California DMV Says Tesla Misled Customers With Autopilot and FSD

The California DMV finally decided to take action against Tesla for its Autopilot and Full Self-Driving promises 8 photos
Photo: Tesla
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Journalists and experts have been asking the California Department of Motor Vehicles (DMV) for years about Tesla’s practices regarding Autopilot and Full Self-Driving (FSD). Some months after the company moved its headquarters to Texas, the Californian agency decided to accuse Tesla of misleading customers by overpromising the capabilities of its two advanced driver assistance systems (ADAS).
According to the Los Angeles Times, the DMV said Tesla “made or disseminated statements that are untrue or misleading, and not based on facts.” They include the very names of the systems and also promises of what they will eventually do when they are put into production. Currently, these features are beta, which means they are still being tested. If you count their names, this is just the second reason for controversy around Autopilot and FSD.

While regular software can reach customers as beta, it is temerarious that they do so while these folks are driving. Should anything go wrong, you don’t just reboot a computer in the best-case scenario or format the hard drive in the worst one. If the system crashes, you may crash a two-metric-ton machine.

Among these promises, Tesla says that the car will take the driver and passenger wherever they tell it to go. If they don’t, the vehicle will guess where to drive them based on their calendars. Not only that: it will do so through the best routes. So far, Tesla vehicles can’t even drive themselves in the Boring Company tunnels in Las Vegas, which would be a pretty predictable route.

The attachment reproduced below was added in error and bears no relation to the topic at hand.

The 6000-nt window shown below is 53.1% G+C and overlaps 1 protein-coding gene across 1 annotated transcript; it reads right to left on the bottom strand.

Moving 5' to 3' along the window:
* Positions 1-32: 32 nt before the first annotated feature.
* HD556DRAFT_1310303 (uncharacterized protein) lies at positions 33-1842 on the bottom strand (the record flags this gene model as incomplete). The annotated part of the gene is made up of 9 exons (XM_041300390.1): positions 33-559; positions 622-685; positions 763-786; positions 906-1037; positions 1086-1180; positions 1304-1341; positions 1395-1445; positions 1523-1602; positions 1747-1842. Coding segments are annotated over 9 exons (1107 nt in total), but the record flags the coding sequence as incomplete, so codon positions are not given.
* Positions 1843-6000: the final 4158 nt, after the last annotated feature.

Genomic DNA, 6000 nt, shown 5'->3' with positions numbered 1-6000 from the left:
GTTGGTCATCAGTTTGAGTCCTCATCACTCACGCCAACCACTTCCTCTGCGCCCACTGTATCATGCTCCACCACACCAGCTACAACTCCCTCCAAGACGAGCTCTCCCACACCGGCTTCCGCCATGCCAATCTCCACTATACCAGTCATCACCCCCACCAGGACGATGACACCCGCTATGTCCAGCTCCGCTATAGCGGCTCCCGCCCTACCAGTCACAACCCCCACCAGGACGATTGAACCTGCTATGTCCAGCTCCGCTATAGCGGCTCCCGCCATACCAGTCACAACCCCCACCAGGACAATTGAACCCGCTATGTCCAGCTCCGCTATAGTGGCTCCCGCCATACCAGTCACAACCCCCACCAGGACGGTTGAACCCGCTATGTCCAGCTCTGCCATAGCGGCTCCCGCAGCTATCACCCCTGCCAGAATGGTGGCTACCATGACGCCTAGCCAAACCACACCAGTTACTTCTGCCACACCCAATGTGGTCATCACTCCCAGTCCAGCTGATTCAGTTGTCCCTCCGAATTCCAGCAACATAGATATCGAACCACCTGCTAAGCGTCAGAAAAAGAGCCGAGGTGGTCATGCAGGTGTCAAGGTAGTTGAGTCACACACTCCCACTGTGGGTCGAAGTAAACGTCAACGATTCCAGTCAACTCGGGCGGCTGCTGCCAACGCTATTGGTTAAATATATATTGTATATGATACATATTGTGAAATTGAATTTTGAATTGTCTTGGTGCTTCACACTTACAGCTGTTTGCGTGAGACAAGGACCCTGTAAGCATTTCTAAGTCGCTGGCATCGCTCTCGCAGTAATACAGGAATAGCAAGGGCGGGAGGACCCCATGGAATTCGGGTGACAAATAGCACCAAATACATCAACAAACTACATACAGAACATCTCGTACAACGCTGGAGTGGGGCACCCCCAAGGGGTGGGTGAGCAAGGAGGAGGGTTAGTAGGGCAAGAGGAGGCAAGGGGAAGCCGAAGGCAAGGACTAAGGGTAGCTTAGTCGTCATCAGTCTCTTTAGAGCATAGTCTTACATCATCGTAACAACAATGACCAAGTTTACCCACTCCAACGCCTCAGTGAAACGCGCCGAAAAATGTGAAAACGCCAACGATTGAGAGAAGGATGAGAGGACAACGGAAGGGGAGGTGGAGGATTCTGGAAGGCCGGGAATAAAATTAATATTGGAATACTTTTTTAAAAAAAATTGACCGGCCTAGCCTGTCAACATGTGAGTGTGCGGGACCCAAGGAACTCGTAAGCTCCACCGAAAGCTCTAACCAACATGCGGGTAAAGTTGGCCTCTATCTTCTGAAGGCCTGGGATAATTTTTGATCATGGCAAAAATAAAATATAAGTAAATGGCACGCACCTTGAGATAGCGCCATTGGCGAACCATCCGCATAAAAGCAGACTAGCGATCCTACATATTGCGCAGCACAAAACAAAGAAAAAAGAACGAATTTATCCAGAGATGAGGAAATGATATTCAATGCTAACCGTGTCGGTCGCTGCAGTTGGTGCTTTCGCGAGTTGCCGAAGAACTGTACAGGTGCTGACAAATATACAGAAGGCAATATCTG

The Los Angeles Times published one of the DMV's two complaints against Tesla. For the delight of Tesla investors and advocates, the complainant is Ailene Short, the branch chief of DMV’s Occupational Licensing Operations. As they accuse anyone criticizing the company of being shorts – or short-sellers – at least they’ll be partially right this time.

Short said that Tesla could not have made these promises nor named its beta systems as it does. For these things, she asked the DMV “to suspend or revoke Respondent's manufacturer license and special plates number 63277.” Short also said the Californian agency should ensure Tesla pays “restitution to the persons or institutions who have suffered financial loss or damage, according to proof.”

This makes it look like the start of something that is already happening in Germany. In that country, Tesla was condemned to buy back three cars due to failures with the equivalent of FSD and Autopilot. If the DMV takes any measure against the EV maker, it may show that the tide is turning for Tesla in its home market.
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About the author: Gustavo Henrique Ruffo
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Motoring writer since 1998, Gustavo wants to write relevant stories about cars and their shift to a sustainable future.
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